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During your childhood, how much would the following affect you as an adult?

(83 Posts)
lauren42 Thu 11-Dec-14 14:53:03

Hi everyone,

I posted the other day about a current issue with my P, and after the really helpful advice, I am being abit cheeky and seeking further opinion on a bit of a different, broader topic - though still connected to the mother!!!

How much do you think the following, if at all, would affect an only child:

- in years leading up to divorce, mother tells son regularly that she wants to leave father
- father and mother seen fighting on the kitchen floor with each other with utensils (not sure if this was a one off or regular occurance)
- son sees father hiting his mother
- at age 7, he forgets mum's birthday, and in the morning sees dad giving mum a present. he goes to bedroom and finds a new pen in a drawer to wrap up for mother, and takes it to her. she screams and shouts at son and husband because son had forgotten her birthday - apparently son should have remembered and father should have bought present on son's behalf.
- parents divorce - he is age 14 and goes to live with mother
- when father comes to pick son up for days out, mother leaves the property 15 mins beforehand and tells son not to allow father to see the family dog (the dog went to live with mother after divorce)
- mother calls father on regular basis and shouts at him abotu money and obligations he is not fulfilling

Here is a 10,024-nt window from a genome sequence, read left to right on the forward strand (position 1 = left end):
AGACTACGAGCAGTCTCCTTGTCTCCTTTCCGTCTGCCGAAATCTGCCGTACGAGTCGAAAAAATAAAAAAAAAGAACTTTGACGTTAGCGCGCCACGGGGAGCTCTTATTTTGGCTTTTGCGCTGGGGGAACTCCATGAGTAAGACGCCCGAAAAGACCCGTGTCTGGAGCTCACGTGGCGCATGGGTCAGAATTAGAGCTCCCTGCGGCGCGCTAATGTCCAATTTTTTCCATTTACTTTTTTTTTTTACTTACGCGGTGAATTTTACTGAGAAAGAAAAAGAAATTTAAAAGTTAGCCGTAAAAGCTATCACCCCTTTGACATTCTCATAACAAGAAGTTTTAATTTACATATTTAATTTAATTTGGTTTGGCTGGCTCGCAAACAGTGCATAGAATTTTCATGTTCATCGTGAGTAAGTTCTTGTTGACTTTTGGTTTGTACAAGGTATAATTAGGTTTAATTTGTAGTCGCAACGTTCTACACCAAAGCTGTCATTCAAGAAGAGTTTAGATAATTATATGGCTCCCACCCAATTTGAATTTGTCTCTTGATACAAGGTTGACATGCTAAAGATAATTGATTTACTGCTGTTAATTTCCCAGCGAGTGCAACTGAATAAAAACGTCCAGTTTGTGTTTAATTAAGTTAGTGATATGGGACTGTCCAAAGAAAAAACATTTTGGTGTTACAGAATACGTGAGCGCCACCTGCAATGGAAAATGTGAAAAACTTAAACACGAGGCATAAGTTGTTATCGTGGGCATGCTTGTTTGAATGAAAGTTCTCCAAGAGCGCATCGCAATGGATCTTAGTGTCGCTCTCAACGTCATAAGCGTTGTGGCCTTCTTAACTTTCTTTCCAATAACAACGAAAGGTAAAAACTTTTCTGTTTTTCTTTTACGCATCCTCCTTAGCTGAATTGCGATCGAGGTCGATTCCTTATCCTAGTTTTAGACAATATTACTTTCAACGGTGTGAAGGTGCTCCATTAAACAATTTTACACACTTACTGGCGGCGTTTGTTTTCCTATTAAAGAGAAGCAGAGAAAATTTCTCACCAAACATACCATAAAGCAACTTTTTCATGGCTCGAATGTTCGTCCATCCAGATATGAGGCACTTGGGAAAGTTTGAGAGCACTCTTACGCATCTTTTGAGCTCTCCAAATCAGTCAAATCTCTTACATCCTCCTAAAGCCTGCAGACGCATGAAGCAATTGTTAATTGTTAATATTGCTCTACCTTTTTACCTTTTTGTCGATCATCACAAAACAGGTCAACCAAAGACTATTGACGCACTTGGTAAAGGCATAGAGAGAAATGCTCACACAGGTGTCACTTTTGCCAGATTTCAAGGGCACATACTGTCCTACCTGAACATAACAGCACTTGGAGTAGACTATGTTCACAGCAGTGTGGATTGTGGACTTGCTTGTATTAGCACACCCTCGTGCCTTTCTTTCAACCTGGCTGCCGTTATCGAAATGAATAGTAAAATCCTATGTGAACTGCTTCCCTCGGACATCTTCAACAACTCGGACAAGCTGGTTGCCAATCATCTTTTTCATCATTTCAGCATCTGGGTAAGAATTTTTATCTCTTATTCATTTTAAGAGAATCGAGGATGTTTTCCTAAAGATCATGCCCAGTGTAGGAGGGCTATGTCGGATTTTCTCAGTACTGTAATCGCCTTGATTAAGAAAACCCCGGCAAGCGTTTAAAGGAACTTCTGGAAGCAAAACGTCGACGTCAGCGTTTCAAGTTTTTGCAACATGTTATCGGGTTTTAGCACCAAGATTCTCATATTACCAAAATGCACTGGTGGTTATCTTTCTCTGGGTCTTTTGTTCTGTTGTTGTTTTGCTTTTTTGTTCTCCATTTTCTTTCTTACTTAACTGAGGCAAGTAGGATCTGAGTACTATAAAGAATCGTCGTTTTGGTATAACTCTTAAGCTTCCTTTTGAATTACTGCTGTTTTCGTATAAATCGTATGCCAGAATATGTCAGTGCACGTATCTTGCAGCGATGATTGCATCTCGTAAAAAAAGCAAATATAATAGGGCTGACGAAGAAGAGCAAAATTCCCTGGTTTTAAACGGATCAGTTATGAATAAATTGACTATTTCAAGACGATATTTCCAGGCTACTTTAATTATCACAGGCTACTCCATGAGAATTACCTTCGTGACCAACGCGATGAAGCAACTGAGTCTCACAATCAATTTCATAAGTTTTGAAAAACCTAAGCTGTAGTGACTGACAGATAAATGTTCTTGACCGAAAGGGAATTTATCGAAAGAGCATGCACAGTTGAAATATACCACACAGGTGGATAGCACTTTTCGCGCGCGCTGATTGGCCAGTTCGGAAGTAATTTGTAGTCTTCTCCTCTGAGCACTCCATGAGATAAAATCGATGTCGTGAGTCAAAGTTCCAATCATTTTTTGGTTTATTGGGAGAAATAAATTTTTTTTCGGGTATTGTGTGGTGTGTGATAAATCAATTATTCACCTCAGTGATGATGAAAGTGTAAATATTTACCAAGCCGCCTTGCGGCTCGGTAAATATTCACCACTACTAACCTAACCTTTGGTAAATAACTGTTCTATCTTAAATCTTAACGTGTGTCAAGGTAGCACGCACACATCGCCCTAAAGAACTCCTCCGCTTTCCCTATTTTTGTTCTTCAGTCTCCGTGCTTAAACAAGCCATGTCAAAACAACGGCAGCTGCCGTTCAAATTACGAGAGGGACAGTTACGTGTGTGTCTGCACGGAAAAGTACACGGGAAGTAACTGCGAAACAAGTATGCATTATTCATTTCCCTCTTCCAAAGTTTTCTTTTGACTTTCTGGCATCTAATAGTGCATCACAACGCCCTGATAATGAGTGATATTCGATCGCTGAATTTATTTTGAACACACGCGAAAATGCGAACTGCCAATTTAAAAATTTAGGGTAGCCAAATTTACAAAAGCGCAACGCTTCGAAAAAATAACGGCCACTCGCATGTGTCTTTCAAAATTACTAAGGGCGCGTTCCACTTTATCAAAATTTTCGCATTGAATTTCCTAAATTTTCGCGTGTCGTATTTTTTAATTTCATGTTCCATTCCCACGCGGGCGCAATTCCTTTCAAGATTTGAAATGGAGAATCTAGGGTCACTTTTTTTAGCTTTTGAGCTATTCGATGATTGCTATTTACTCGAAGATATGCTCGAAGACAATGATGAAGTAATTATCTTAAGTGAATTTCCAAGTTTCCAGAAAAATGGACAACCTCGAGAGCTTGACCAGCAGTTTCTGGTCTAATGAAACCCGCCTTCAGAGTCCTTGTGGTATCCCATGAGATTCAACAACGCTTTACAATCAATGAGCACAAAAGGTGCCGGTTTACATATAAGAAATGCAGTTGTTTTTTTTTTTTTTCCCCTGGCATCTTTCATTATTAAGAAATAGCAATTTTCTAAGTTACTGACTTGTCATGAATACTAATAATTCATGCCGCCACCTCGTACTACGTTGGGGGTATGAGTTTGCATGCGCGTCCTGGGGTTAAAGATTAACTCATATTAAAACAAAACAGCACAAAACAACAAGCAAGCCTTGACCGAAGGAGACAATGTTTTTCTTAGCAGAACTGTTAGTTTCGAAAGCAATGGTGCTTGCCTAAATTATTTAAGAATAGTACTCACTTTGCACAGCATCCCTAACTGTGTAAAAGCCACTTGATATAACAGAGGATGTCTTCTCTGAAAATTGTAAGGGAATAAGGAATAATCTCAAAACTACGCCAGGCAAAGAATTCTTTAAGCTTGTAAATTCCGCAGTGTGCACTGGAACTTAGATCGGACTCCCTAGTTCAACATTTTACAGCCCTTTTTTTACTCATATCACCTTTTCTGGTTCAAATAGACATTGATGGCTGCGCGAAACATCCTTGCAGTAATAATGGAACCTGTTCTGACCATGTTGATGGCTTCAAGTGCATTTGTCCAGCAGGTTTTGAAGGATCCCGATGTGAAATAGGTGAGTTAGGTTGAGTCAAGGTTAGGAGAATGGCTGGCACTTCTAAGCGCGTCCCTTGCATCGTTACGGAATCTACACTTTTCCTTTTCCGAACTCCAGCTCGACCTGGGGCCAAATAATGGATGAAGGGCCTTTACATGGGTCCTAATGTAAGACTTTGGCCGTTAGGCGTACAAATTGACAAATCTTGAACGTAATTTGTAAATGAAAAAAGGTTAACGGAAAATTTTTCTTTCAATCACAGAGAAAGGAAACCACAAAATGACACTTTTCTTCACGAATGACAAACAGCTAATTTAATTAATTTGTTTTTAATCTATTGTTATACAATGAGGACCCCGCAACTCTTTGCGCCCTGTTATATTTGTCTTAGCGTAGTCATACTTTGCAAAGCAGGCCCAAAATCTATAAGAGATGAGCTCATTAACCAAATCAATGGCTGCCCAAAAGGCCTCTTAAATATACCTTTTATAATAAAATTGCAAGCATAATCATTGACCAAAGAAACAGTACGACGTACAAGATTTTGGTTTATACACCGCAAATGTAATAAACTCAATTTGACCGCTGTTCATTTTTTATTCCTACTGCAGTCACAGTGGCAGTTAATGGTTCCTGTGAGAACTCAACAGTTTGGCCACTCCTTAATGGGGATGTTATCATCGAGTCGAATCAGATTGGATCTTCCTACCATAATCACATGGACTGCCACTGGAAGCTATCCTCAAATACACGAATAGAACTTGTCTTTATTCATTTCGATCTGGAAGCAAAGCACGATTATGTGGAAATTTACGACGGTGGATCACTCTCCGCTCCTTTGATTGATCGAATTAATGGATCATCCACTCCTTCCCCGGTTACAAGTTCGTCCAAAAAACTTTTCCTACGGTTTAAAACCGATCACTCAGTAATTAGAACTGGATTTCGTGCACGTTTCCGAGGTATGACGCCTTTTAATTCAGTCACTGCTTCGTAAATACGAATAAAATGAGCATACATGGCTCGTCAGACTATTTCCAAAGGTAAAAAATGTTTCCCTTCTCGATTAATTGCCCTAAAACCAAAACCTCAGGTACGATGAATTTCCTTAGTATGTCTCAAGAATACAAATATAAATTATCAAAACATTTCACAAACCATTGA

- mother tells son his father won't pay for a school trip so he cannot go (a day before they are due to leave)
- age 17, son stops seeing dad for 2 years. he has never told me why.
- age 18, son goes home to see mother, and mother disappears all night drinking and son ends up calling police because she doesn't answer her phone 2 hours after expeting her home - mother thinks this is hilarious
- at son's graduation, mother creates a huge row with father, and leaves son in tears - they both leave.

There are plenty more things in adulthood I could reference, but I am specifically interested in your thoughts on what this can do to someone as a child.

If I am honest, I am skeptical that any of the above can have any effect...I am lucky and came from a very stable background and yes I saw my paretns argue, but essentially I was very well looked after and felt like the centre of my parents' universe. My mum has told me I should be careful with my partner because 'i cant know what damage was done to him.' Is she right? are the above events all that damaging? Obviously I know they are not 'right' - just to clarify!